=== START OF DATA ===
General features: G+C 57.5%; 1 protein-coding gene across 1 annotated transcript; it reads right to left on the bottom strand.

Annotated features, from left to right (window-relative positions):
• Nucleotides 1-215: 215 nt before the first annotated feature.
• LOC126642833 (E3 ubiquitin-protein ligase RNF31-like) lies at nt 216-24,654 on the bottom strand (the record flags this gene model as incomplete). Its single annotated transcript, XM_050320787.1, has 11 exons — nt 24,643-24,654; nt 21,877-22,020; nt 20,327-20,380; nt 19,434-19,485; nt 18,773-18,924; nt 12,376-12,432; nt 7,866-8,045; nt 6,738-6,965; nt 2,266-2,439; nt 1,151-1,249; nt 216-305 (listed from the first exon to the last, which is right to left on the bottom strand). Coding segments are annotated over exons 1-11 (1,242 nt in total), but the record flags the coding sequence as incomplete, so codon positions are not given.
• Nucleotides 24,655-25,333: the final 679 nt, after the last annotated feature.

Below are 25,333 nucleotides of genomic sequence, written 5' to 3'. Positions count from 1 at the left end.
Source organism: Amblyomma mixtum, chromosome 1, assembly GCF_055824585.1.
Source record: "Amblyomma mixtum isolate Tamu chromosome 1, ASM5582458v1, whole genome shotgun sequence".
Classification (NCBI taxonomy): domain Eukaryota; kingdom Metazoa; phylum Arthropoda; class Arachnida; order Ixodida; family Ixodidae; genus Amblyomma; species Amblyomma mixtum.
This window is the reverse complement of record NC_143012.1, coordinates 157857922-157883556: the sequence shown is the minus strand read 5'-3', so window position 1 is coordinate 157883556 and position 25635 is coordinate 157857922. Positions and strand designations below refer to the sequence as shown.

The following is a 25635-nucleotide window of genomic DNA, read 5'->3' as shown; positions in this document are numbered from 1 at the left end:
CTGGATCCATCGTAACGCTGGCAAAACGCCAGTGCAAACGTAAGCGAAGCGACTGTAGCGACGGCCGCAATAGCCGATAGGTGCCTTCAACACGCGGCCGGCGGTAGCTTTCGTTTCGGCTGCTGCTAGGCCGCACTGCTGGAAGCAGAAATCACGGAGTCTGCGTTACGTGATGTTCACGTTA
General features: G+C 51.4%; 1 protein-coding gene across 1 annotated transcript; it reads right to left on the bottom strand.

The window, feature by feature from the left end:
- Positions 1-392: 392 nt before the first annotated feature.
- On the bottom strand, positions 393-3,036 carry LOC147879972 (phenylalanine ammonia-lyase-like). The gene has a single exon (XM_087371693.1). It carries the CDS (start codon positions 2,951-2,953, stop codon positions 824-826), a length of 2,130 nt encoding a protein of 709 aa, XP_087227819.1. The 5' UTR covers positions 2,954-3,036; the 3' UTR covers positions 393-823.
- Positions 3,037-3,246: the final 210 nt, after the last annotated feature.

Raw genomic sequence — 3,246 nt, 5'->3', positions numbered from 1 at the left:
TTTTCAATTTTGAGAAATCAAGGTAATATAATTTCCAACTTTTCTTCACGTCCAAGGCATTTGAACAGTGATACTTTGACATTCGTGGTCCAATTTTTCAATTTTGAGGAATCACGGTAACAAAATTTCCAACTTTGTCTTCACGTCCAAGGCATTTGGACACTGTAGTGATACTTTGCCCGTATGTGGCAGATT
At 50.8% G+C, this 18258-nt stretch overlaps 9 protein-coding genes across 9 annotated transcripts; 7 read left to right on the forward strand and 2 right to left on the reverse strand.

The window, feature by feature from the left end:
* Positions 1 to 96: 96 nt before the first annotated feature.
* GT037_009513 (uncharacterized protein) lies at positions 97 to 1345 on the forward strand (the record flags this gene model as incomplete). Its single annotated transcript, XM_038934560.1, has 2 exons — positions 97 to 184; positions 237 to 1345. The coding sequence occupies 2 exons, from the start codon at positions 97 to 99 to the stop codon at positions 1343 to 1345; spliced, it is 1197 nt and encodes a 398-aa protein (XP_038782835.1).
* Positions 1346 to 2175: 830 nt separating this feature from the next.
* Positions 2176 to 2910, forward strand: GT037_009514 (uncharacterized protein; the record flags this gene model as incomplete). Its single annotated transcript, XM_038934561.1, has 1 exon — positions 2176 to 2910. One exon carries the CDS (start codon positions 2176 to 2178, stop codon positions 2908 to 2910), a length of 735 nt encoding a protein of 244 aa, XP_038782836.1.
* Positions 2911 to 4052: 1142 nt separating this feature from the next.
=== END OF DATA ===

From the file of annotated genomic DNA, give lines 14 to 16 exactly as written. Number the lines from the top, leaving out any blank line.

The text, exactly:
The window, feature by feature from the left end:
- Positions 1-392: 392 nt before the first annotated feature.
- On the bottom strand, positions 393-3,036 carry LOC147879972 (phenylalanine ammonia-lyase-like). The gene has a single exon (XM_087371693.1). It carries the CDS (start codon positions 2,951-2,953, stop codon positions 824-826), a length of 2,130 nt encoding a protein of 709 aa, XP_087227819.1. The 5' UTR covers positions 2,954-3,036; the 3' UTR covers positions 393-823.